Photo: South Sudan communicty radio station. Photo above: Rural internet cafe.
Digital Communicationand the BOP
Prahalad’s BoP concept has become well known by now among scholars and practitioners. Co-creation with poor people as active consumers, producers, and innovators are central to the concept. It envisions social development through market growth.
In order to discuss why digital communication is increasingly important for marketing at the BoP, two perspectives are key:
Firstly, the poor: What role does digital communication play in the daily life of the poor? Is this role becoming more important for them? It implies whether digital communication is important for the majority of the people at the BoP in the long-run.
Secondly, business: How do companies benefit from digital marketing communication with the BoP currently and in the near future?
Literature shows that the usage of information and communication technique (ICT) at the BoP increases continuously. It stems from people’s need for networking. Authors emphasize the function of people’s social networks as driver for the adoption of mobile phones. Further, various scholars identified that digital communication services have become a necessity for the poor. ICT plays a crucial role as direct channel for services needed in the daily life at the BoP. Digital communication offers essential social and economic services, such as financial transactions (e.g. M-PESA) and employment services (e.g. Babajob.com) –
digital communication supports personal as well as collective improvements at the BoP.
It is the culture of necessity at the BoP that functions as driver of innovation. The constraints in the day-to-day life at the BoP lead to creativity and invention. It follows that ICT as latest necessity has taken on a function as catalysts, knowledge provider, and as platform of innovation. It lowers costs, because it cuts out middlemen, and connects the BoP and the global market directly. Further, it renders sustainable solutions, including trickle-up innovation, which brings benefits for both, emerging and developed markets.
Communication at the BoP is necessary, it drives innovation. A wonderful example of this are “llamadas pedaleadas”.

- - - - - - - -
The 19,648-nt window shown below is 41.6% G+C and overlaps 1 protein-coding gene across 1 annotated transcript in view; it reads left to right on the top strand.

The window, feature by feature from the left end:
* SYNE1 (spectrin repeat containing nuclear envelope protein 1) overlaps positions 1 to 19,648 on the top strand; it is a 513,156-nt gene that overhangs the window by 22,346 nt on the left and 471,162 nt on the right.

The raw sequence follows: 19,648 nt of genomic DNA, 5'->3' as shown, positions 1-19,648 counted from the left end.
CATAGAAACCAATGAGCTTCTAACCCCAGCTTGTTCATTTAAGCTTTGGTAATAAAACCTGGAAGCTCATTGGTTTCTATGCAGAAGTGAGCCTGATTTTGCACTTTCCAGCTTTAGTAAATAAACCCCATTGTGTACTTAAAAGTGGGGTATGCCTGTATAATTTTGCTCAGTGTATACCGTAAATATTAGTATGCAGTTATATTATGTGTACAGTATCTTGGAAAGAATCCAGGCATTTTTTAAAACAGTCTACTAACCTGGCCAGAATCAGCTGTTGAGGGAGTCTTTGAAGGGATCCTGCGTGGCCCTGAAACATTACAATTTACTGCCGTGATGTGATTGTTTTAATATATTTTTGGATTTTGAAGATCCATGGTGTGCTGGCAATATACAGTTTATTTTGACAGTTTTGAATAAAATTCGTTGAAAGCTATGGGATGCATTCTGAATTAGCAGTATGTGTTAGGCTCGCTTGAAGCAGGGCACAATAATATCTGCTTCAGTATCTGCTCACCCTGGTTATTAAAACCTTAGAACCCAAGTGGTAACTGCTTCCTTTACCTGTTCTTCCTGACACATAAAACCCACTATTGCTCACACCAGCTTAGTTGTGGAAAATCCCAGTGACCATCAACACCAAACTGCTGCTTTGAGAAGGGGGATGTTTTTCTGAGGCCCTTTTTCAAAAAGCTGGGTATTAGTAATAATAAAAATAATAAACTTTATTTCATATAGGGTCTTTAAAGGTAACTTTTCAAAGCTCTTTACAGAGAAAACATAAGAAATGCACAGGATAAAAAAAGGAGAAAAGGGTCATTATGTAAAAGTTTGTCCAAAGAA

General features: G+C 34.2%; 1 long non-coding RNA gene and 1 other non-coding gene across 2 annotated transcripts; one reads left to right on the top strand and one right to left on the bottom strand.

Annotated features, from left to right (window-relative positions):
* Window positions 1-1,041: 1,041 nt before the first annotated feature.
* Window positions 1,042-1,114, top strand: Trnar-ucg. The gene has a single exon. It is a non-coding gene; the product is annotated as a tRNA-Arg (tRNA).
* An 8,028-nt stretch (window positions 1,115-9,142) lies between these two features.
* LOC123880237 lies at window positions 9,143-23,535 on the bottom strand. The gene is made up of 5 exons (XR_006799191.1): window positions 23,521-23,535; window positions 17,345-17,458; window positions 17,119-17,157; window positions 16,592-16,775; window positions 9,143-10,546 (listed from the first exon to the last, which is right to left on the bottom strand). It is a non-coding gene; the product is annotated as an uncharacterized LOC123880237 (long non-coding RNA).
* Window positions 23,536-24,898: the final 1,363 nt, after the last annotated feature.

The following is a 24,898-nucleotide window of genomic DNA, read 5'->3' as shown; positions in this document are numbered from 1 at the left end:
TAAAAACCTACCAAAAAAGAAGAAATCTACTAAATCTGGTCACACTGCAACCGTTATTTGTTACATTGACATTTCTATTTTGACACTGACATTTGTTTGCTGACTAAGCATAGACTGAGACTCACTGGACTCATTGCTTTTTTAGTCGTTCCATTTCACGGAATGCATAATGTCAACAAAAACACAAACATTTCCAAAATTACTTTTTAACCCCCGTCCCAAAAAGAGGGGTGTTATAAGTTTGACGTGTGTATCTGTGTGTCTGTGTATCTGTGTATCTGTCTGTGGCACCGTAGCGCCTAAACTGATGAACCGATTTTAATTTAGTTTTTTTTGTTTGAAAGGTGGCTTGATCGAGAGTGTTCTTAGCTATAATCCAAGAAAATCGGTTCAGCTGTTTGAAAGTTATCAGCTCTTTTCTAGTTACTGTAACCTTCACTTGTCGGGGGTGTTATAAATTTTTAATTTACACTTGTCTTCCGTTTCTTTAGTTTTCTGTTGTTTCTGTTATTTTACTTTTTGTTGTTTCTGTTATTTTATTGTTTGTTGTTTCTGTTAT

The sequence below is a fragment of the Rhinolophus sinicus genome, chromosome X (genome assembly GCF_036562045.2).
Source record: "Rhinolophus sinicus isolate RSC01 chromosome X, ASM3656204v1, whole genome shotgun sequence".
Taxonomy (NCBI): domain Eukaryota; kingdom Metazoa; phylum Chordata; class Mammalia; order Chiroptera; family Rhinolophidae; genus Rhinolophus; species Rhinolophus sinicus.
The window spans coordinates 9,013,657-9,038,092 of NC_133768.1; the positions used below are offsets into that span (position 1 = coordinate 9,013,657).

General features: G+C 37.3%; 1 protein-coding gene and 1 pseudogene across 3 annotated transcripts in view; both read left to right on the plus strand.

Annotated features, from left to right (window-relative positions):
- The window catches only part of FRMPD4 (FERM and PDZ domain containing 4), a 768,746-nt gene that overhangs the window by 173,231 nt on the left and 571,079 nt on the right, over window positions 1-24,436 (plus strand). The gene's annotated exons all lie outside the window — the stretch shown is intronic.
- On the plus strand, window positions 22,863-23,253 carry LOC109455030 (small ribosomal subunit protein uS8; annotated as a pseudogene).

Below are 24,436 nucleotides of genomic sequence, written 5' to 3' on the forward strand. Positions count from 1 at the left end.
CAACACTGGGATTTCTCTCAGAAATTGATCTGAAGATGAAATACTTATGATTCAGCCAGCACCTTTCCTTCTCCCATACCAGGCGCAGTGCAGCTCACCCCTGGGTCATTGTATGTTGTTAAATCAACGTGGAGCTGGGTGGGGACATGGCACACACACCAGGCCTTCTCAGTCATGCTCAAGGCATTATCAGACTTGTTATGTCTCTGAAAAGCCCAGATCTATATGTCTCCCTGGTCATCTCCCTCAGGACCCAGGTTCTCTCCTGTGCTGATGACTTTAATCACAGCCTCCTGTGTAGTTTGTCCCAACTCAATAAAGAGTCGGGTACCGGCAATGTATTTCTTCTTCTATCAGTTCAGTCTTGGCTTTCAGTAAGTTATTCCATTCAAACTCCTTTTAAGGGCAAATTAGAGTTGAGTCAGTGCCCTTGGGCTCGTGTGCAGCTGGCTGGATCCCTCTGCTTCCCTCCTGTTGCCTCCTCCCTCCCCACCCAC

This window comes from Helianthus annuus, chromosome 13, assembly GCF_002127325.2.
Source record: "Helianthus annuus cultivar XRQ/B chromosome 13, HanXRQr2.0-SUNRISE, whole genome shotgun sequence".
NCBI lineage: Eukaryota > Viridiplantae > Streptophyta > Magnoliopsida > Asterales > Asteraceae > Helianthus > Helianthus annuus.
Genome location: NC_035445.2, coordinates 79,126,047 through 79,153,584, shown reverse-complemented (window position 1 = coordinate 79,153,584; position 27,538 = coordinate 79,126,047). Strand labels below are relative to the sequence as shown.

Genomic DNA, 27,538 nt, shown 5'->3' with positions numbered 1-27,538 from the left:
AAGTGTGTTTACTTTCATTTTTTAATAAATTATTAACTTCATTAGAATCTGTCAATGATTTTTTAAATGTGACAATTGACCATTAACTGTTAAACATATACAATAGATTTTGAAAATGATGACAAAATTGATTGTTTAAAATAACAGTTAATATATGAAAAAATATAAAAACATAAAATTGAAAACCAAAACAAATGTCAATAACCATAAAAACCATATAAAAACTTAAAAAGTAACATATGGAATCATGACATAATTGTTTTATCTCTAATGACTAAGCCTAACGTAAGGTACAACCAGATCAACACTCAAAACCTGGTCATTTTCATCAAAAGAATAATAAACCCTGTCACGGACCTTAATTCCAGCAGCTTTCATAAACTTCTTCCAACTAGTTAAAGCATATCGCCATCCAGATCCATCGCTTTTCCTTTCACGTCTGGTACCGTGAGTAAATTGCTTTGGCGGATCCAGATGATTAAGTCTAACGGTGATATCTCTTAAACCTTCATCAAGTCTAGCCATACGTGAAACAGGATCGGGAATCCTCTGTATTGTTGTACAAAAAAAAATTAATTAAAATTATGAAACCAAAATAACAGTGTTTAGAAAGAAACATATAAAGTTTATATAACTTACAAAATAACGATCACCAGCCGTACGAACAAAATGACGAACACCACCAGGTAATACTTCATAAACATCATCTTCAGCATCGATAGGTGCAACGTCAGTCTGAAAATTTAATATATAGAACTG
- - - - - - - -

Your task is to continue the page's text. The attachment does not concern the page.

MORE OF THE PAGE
In this context, Heeks (2010) claims: “The tools for a digital economy are now—and will increasingly be—in the hands of the world’s poor. Our view of them can start to migrate: from seeing them as victims to seeing them first as consumers, then producers, then innovators of a digital age.” (Heeks, 2010, p. 24)
Similarly, Crosnier (2011) writes: “The digital revolution begins at the Bottom of the Pyramid. This new form of digital marketing is more meaningful, has a clear purpose, and understanding of its unique contribution to current social and economical transformations in this world.” (Crosnier, 2011, p. 29).
However, crucial questions remain:
Is it indeed a digital revolution – already? Why is it a new and more meaningful form of marketing?
The major challenges for adapting marketing to local requirements of the BoP market remain. Prahalad’s benchmarks of affordability, access, availability, and awareness are difficult to achieve. Marketing and technologies must remain as simple as possible.
For example, Futurist and Management consultant Patrick Dixon states on Globalchange.com that mobile phones sales in future will be to people on low incomes. However, prices of technological devices must be lower, affordable to the people at the BoP. “We are going to see extraordinary new models of communication. ÷100 dollar computers about to be launched across the whole of Africa… with a hand wired thing for electricity. If we can do that for an entire PC, then we can totally reform and re-invent the telecom mobile business.” (watch clip)
ICT is found to make marketing efforts at the BoP more efficient and profitable. However, limited income, literacy, and education among the consumers impose serious barriers to marketing communication at the BoP in general. Political interests, controlled competition, and limited infrastructure create big obstacles for the private sector to increase business with the BoP. Revolution implies sustainability and empowerment.
However, the above mentioned innovation example of M-PESA was enabled only through collaboration with the provider Vodaphone/Safaricom. Further, consumer’s expenditures on mobile telephony exceed 50% in some fast-growing African markets while operators profit from high margins.
ICTs roles as enablers of openness and innovation are striking, but the battle for network openness remains. Is the revolution really taking place – already?
The author, Daniela Jung, would like to engage with Business Fights Poverty community members on ‘Why digital communication is increasingly important for marketing at the BoP’, her postgraduate research topic. Daniela is looking for respondents who will add to her primary data collection; via this blog, and via interviews.
To put yourself forward as an interviewee please contact Daniela Jung.